Can the Amazing Pierzynski Do it Again?

Among the many surprises we witnessed during the 2012 season, the ridiculous year that A.J. Pierzynski had is probably one of the biggest. Based on the decline in his overall numbers over the last several years, a season in which he posted career-best totals in nearly every offensive category (including nose hair), after being a relative afterthought on draft day had fantasy owners completely baffled. Appreciative, yes, but baffled nonetheless. And now that he’s signed on to play for the Texas Rangers in 2013, the big question on everyone’s mind is whether or not he can do it again.

To expect a repeat performance at this stage of his career seems a bit silly. A dozen seasons of hitting no more than 18 home runs in any given year coupled with a steady decline in power since 2006 makes those 27 home runs he hit last season seem like a fluke. When asked late in the year about his complete turnaround, Pierzynski credited former White Sox hitting coach Greg Walker with changing his approach back in the summer of 2011. While there didn’t seem to be much change in him that summer, a broken wrist in August would have stymied any progress he would have made with a mechanics change. However, the natural skeptic in me still has a hard time seeing a simple tweak of mechanics resulting in such a massive change, especially after suffering a broken wrist which, as we all know, makes it a lot more difficult for power hitters to regain their power.

A few weeks ago, our own Chris Cwik took a look at Pierzynski’s numbers to try and find the source of his astounding comeback and in what way Walker’s advice to him helped create such a massive overhaul. He looked at an unusually high HR/FB rate, a reduction in ground balls hit, average speed and distance of the ball off the bat, “just enough” home runs and the fact that Pierzynski actually showed more than just straight-pull power, hitting seven of his home runs to center. But when all was said and done, the results of his analysis were pretty much the same as mine — nearly all of it seemed to be a fluke.

That brings us to that awful thought that we all know that everyone is thinking, but like saying MacBeth in a theater on opening night or whispering Voldermort to your more nerdly Harry Potter aficionados, no one wants to say it. I know there are no studies that actually prove that PEDs really do improve your skills at the plate, but in the wake of the whole Melky Cabrera fiasco, a performance I was extremely skeptical and vocal about, you can’t help but think the same thing here. A guy who turns 36 in four days and plays the most taxing position in baseball suddenly triples his power output less than a year after breaking his wrist? Seems rather suspect to me. I certainly don’t want to falsely accuse, but after scouring through his career numbers and coming up empty with a valid explanation, I have little choice but to question it.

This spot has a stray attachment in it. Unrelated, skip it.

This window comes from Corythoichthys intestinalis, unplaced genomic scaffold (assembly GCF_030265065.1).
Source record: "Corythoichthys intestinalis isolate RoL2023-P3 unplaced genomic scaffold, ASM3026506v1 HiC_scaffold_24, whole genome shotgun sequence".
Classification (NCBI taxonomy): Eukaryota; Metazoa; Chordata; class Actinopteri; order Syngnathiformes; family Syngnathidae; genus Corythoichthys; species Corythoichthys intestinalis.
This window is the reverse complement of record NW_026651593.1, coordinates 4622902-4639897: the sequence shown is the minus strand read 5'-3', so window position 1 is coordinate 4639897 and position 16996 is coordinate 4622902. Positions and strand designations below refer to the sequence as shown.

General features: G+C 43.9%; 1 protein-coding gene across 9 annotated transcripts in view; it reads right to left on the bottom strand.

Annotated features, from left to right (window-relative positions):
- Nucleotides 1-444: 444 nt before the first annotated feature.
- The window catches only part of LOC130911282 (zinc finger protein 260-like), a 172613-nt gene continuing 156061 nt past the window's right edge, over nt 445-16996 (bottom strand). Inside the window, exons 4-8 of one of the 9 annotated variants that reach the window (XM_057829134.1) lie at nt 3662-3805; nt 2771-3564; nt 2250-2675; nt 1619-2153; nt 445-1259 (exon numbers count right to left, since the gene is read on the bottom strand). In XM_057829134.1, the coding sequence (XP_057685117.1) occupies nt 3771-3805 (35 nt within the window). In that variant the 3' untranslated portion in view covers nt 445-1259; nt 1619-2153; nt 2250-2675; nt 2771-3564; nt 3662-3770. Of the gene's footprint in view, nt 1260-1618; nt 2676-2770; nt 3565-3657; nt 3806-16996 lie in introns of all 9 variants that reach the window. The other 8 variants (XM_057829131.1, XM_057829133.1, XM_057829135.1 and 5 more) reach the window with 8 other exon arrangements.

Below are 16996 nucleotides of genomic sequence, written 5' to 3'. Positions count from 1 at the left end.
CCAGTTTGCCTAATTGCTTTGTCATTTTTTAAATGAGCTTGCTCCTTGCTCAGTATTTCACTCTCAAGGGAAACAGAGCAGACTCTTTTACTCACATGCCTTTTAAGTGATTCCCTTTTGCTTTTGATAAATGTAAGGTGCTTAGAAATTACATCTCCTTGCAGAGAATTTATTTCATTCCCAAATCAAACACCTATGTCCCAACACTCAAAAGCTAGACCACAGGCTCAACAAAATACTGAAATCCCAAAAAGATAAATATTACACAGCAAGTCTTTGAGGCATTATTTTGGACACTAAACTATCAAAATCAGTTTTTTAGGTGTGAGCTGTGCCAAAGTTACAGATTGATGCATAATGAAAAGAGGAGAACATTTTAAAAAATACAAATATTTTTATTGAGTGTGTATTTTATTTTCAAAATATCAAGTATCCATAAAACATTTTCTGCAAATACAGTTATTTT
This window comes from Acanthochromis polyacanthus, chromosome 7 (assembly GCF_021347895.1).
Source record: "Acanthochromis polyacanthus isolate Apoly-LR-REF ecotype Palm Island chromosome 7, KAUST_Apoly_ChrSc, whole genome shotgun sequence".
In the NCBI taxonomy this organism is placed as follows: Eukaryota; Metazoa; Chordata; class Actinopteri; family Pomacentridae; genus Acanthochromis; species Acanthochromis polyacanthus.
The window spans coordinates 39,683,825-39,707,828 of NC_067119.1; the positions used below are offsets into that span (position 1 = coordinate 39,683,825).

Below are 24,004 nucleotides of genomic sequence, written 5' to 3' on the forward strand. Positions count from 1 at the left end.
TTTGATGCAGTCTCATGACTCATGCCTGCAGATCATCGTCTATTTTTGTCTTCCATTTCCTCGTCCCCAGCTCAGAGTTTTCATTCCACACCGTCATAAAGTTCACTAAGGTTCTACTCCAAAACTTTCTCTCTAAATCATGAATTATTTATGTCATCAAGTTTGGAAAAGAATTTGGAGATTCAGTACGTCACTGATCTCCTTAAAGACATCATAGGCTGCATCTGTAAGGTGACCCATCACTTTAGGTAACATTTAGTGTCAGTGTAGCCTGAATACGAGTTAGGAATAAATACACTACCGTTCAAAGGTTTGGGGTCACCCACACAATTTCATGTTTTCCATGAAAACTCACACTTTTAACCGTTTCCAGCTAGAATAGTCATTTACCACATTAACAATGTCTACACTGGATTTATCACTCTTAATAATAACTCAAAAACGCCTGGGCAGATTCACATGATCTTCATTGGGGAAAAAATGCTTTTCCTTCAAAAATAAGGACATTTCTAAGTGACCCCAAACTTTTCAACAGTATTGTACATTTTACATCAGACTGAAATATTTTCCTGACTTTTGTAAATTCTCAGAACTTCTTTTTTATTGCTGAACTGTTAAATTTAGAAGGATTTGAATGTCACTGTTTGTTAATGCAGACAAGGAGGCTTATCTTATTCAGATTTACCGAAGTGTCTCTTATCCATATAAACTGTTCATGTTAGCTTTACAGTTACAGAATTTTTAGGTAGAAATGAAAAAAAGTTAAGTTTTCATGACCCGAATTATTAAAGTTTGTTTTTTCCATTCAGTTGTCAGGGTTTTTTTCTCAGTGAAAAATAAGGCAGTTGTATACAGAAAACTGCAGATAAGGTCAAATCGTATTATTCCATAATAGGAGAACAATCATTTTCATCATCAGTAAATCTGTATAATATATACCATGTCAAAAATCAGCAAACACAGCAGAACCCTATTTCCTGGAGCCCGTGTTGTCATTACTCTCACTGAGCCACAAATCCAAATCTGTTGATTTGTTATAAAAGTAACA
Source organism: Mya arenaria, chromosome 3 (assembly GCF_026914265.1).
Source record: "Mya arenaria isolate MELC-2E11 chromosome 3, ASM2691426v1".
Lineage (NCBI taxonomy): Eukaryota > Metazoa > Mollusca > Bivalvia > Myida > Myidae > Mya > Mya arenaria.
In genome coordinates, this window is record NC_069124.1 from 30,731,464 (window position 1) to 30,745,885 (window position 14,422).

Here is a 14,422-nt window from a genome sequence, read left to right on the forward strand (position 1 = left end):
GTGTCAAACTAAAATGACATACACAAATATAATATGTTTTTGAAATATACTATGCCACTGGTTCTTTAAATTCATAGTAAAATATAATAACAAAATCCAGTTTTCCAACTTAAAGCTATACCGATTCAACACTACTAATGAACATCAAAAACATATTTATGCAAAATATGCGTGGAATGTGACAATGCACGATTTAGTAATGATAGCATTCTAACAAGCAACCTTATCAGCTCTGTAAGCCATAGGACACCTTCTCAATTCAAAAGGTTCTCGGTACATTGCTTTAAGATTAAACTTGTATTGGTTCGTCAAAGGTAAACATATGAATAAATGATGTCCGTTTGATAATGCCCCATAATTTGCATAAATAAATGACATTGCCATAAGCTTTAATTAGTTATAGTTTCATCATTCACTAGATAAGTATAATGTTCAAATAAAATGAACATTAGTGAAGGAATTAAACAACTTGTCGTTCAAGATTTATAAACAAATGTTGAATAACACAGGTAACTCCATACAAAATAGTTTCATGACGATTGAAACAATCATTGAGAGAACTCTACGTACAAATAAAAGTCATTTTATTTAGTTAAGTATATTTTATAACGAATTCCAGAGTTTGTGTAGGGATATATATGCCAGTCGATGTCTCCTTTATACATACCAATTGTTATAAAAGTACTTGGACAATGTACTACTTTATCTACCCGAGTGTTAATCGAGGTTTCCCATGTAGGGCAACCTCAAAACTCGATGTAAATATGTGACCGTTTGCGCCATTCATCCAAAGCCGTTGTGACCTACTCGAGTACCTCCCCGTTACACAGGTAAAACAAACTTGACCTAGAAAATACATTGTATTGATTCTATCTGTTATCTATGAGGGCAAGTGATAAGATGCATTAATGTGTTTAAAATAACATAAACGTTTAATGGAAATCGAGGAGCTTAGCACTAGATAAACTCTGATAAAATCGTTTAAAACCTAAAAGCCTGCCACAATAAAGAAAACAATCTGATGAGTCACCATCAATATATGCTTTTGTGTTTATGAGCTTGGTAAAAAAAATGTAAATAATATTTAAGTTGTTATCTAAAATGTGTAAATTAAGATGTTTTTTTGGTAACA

For fantasy purposes, despite the dimensions in Arlington and the surrounding lineup which, even without Josh Hamilton, still looks pretty formidable, I am steering clear from Pierzynski this season. First off, his 2012 numbers, whether you believe in them or not, are going to raise his price tag far above what it should be. The best part of his performance last year was that you probably didn’t pay more than a buck for his services in an auction or use a pick higher than the 20th round in a snake draft. Secondly, if he is on the up and up here, then you can’t help but feel a regression coming on. Twenty home runs, to me, still seems like a longshot here. And third, if he isn’t on the up and up and something does come to light, then you’re looking at a major suspension and you’ll be forced to the waiver wire looking for help at a still relatively thin position. How many Melky owners are still cursing him for having to replace those numbers in the second half?

So do yourself a favor and invest elsewhere. There’s definitely an end to this story and no matter which adventure you choose, it looks like the Amazing Pierzynski’s big 2012 season is about to go poof.

 

 




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Howard Bender has been covering fantasy sports for over 10 years on a variety of websites. In addition to his work here, you can also find him at his site, RotobuzzGuy.com, Fantasy Alarm, RotoWire and Mock Draft Central. Follow him on Twitter at @rotobuzzguy or for more direct questions or comments, email him at rotobuzzguy@gmail.com


19 Responses to “Can the Amazing Pierzynski Do it Again?”

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  1. K says:

    So the point of this article is, his value lies in for how long he will successfully avoid being suspended for testing positive on a drug test?
    This article seems to just be a really worded version of the above question.
    I feel like his value will lie exactly in what you said – the difference between his drafting position and his production for the upcoming season.
    Will his drafting position really be that high? Are people really going to be that ignorant that they can’t think of the same reasons that you came up with for his decline? There is a very good chance that his drafting position would not be high at all. Of course, this is a prediction and we will have to see how the mock drafts go.
    Now, if he is actually using performance enhancing drugs and continues to do so, will his production level really regress that much to the point that he’s useless in terms of fantasy baseball?
    If he is not, then how legitimate is his improvement, and how much of it will he retain? This could have been discussed in much more detail and turned this article into a much more useful piece for the readers.

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  2. DrBGiantsfan says:

    Willie Mays had the highest HR total of his career in 1965 at age 34 a full 10 years after his second highest HR total. Willie McCovey had a spike in HR’s at age 39 in 1977. There are many other examples. Those are just the two that immediately come to mind.

    It is extremely unfair to players to make unfounded speculations about PED use based on a one season spike in production. It happens.

    I don’t think you need a detailed statistical analysis to figure out that a season like that is unlikely to be repeated.

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    • el duderino says:

      You don’t need to cite Willie Mays HR totals as evidence in favor of AJ. If you’re reading Rotographs in Decemeber, you understand that outliers happen. It’s enough just to say that.

      However, my question to you is: have you heard of Occam’s Razor?